Tuesday, March 15, 2011

Book Review: "Pym"

Mat Johnson's Pym (Spiegel & Grau, 2011), a dark re-imagining of Poe's only novel, The Narrative of Arthur Gordon Pym of Nantucket, makes for an engrossing, provocative, and thoroughly entertaining read.

Chris Jaynes, a recently-fired literature professor and collector of American slave narratives, sees his route back into the glow of the academic limelight when a book dealer sells him a manuscript written by Pym's traveling companion, Dirk Peters. Poe's story, he realizes, was no story, but only a lightly fictionalized account ... and Peters knew what happened next, after the bizarre ending in Poe's novel that has spawned endless speculation.

Persuaded by Peters' narrative, and determined to find the mysterious Tsalal recounted in Poe's novel and discover the truth behind the shrouded figure revealed at the end of the book, Jaynes recruits a motley (and all-black) crew, which comes to include his snack-cake and landscape-art loving best friend; his former girlfriend and her new husband; his cousin, a civil rights activist turned diver; and a pair of gay filmmakers. Ostensibly on an expedition to mine pack ice and turn it into bottled water, the band sets up camp in Antarctica, where an accidental discovery sets in motion a chain of events none of Jaynes never anticipated.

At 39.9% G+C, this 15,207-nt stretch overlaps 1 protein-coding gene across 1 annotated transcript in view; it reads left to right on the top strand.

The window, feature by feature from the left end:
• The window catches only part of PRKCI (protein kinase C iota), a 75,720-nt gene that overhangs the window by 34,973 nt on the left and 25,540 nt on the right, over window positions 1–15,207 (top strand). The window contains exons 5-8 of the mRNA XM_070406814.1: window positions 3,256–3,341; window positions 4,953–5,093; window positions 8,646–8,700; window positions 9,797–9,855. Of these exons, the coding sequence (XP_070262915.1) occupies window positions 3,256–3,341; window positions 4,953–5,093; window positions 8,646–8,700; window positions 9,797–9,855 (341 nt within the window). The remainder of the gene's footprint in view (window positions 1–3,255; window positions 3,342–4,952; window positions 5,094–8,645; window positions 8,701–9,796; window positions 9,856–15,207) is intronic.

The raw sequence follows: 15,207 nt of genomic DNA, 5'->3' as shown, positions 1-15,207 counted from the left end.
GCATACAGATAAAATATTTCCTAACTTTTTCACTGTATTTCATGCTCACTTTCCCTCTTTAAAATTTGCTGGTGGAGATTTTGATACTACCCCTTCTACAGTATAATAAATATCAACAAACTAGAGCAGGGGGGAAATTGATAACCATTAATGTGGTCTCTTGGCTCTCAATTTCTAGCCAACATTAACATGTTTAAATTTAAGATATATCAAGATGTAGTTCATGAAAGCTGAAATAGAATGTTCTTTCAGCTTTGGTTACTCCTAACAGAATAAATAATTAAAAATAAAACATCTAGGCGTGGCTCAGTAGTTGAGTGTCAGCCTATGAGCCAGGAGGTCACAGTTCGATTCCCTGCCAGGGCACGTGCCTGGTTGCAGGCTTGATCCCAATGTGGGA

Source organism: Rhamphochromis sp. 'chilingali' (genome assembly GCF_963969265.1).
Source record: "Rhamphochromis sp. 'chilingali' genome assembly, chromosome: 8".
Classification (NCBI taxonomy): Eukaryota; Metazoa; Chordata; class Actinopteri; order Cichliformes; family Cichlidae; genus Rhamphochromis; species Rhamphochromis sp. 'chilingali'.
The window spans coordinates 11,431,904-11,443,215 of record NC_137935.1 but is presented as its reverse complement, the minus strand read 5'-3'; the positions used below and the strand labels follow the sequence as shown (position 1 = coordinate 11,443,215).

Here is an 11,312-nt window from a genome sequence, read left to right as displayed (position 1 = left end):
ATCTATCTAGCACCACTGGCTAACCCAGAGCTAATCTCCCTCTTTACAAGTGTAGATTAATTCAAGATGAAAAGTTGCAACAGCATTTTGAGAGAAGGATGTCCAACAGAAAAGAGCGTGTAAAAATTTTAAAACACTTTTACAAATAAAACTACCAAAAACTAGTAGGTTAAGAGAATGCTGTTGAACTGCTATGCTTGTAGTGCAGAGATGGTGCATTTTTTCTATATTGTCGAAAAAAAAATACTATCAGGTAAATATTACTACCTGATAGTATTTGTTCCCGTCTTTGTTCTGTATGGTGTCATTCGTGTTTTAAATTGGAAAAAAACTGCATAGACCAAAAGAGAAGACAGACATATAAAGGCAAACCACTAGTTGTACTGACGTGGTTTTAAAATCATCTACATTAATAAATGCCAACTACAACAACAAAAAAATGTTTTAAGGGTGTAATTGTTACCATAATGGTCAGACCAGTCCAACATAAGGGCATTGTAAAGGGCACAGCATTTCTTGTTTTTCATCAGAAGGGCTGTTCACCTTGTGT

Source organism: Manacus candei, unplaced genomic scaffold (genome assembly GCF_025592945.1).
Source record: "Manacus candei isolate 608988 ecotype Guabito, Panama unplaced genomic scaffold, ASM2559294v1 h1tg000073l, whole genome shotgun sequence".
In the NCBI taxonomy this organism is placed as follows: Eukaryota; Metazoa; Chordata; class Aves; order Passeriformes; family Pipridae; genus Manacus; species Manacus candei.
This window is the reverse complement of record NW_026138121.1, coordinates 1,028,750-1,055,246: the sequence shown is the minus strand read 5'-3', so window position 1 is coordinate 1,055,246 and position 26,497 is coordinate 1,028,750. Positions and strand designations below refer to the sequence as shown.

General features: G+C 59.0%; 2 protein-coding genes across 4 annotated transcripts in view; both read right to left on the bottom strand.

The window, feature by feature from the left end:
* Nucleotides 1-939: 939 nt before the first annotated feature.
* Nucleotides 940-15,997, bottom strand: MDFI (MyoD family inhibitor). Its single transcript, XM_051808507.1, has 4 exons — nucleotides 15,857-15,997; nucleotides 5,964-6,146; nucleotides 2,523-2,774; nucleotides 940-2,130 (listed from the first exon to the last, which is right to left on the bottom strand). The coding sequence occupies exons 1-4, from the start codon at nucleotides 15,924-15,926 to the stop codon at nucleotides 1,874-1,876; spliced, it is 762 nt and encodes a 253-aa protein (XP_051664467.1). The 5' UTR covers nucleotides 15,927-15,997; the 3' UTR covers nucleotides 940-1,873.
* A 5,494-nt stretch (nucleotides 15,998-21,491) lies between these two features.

Johnson's work, besides being an often-hilarious action-packed romp, is also a biting satire on American race relations, a look into a scary near-future (made even scarier by the frightening events going on in the world at the moment), a meta-commentary on authorship and textual accuracy, and a pitch-perfect extension of Poe's novel. I very much enjoyed the many allusions to Poe's story (and I'm sure there were some I missed) and to its progeny by the likes of Verne and Lovecraft, as well as the explanatory footnotes and scholarly meditations on Poe's Pym.

A brilliant inversion of Poe's tale, which I can do nothing but recommend.

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